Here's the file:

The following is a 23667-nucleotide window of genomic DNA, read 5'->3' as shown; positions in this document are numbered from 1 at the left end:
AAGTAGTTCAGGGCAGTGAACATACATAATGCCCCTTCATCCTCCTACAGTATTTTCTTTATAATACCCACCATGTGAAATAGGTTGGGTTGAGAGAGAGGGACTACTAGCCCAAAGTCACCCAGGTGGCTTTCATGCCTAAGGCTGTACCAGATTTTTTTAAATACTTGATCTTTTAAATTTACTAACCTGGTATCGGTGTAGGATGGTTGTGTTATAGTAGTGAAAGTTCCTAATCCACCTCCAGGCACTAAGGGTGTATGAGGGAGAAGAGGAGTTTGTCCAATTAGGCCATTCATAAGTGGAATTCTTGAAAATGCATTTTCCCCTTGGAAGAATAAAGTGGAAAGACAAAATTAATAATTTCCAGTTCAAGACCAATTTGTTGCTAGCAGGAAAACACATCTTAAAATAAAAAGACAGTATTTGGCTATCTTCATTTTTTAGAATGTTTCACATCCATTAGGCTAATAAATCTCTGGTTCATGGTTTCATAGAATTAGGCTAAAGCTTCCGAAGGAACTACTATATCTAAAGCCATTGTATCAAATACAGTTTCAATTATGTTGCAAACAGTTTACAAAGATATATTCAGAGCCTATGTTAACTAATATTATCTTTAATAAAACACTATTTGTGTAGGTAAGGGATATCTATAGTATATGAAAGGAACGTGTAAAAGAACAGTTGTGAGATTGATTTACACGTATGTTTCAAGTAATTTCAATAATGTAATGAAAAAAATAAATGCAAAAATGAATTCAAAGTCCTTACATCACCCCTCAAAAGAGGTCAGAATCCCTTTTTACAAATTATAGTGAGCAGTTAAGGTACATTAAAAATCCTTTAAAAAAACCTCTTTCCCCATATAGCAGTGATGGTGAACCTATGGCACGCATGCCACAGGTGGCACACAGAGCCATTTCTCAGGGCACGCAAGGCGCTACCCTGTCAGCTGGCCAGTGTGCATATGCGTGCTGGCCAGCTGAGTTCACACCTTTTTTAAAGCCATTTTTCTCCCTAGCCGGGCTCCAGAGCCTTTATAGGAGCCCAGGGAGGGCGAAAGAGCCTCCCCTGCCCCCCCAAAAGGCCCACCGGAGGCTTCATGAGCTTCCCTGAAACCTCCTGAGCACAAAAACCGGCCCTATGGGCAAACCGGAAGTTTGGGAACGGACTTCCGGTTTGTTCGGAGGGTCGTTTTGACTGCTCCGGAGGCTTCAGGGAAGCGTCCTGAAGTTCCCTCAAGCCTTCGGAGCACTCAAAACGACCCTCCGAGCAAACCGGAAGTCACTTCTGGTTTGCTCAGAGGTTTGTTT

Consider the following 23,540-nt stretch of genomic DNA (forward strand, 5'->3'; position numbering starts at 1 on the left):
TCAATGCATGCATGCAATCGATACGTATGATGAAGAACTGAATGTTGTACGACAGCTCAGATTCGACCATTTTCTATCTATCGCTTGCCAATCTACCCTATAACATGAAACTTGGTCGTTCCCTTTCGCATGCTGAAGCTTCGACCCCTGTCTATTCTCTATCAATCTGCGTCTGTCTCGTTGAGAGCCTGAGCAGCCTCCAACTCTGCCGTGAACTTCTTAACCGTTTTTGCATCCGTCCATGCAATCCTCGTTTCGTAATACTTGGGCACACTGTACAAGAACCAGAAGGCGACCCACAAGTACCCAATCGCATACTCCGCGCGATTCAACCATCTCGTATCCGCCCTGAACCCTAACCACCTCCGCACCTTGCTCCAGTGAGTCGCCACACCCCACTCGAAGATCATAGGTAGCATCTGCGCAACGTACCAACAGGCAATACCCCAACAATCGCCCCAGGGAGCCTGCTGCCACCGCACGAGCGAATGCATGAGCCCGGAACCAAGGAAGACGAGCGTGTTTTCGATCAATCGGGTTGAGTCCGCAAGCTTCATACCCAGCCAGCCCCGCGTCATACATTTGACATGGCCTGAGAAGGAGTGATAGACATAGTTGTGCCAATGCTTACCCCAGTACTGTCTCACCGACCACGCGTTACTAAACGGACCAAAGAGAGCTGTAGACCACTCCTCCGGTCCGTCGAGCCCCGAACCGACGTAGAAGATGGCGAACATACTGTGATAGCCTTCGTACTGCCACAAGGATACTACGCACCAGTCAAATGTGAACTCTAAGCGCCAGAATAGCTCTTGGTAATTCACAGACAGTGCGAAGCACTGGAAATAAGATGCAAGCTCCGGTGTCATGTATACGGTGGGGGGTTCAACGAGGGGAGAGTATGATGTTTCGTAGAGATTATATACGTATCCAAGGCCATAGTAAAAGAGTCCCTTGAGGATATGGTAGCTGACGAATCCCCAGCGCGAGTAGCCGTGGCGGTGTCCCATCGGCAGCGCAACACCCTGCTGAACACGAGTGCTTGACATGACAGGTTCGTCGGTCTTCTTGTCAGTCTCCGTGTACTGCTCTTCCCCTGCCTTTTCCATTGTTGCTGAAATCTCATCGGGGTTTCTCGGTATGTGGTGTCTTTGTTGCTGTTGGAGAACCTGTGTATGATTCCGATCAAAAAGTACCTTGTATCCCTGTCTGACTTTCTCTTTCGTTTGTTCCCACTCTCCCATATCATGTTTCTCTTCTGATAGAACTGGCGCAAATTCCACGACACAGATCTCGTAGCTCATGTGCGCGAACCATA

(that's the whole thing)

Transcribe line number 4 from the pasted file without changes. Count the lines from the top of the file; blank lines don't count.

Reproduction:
TCAATGCATGCATGCAATCGATACGTATGATGAAGAACTGAATGTTGTACGACAGCTCAGATTCGACCATTTTCTATCTATCGCTTGCCAATCTACCCTATAACATGAAACTTGGTCGTTCCCTTTCGCATGCTGAAGCTTCGACCCCTGTCTATTCTCTATCAATCTGCGTCTGTCTCGTTGAGAGCCTGAGCAGCCTCCAACTCTGCCGTGAACTTCTTAACCGTTTTTGCATCCGTCCATGCAATCCTCGTTTCGTAATACTTGGGCACACTGTACAAGAACCAGAAGGCGACCCACAAGTACCCAATCGCATACTCCGCGCGATTCAACCATCTCGTATCCGCCCTGAACCCTAACCACCTCCGCACCTTGCTCCAGTGAGTCGCCACACCCCACTCGAAGATCATAGGTAGCATCTGCGCAACGTACCAACAGGCAATACCCCAACAATCGCCCCAGGGAGCCTGCTGCCACCGCACGAGCGAATGCATGAGCCCGGAACCAAGGAAGACGAGCGTGTTTTCGATCAATCGGGTTGAGTCCGCAAGCTTCATACCCAGCCAGCCCCGCGTCATACATTTGACATGGCCTGAGAAGGAGTGATAGACATAGTTGTGCCAATGCTTACCCCAGTACTGTCTCACCGACCACGCGTTACTAAACGGACCAAAGAGAGCTGTAGACCACTCCTCCGGTCCGTCGAGCCCCGAACCGACGTAGAAGATGGCGAACATACTGTGATAGCCTTCGTACTGCCACAAGGATACTACGCACCAGTCAAATGTGAACTCTAAGCGCCAGAATAGCTCTTGGTAATTCACAGACAGTGCGAAGCACTGGAAATAAGATGCAAGCTCCGGTGTCATGTATACGGTGGGGGGTTCAACGAGGGGAGAGTATGATGTTTCGTAGAGATTATATACGTATCCAAGGCCATAGTAAAAGAGTCCCTTGAGGATATGGTAGCTGACGAATCCCCAGCGCGAGTAGCCGTGGCGGTGTCCCATCGGCAGCGCAACACCCTGCTGAACACGAGTGCTTGACATGACAGGTTCGTCGGTCTTCTTGTCAGTCTCCGTGTACTGCTCTTCCCCTGCCTTTTCCATTGTTGCTGAAATCTCATCGGGGTTTCTCGGTATGTGGTGTCTTTGTTGCTGTTGGAGAACCTGTGTATGATTCCGATCAAAAAGTACCTTGTATCCCTGTCTGACTTTCTCTTTCGTTTGTTCCCACTCTCCCATATCATGTTTCTCTTCTGATAGAACTGGCGCAAATTCCACGACACAGATCTCGTAGCTCATGTGCGCGAACCATA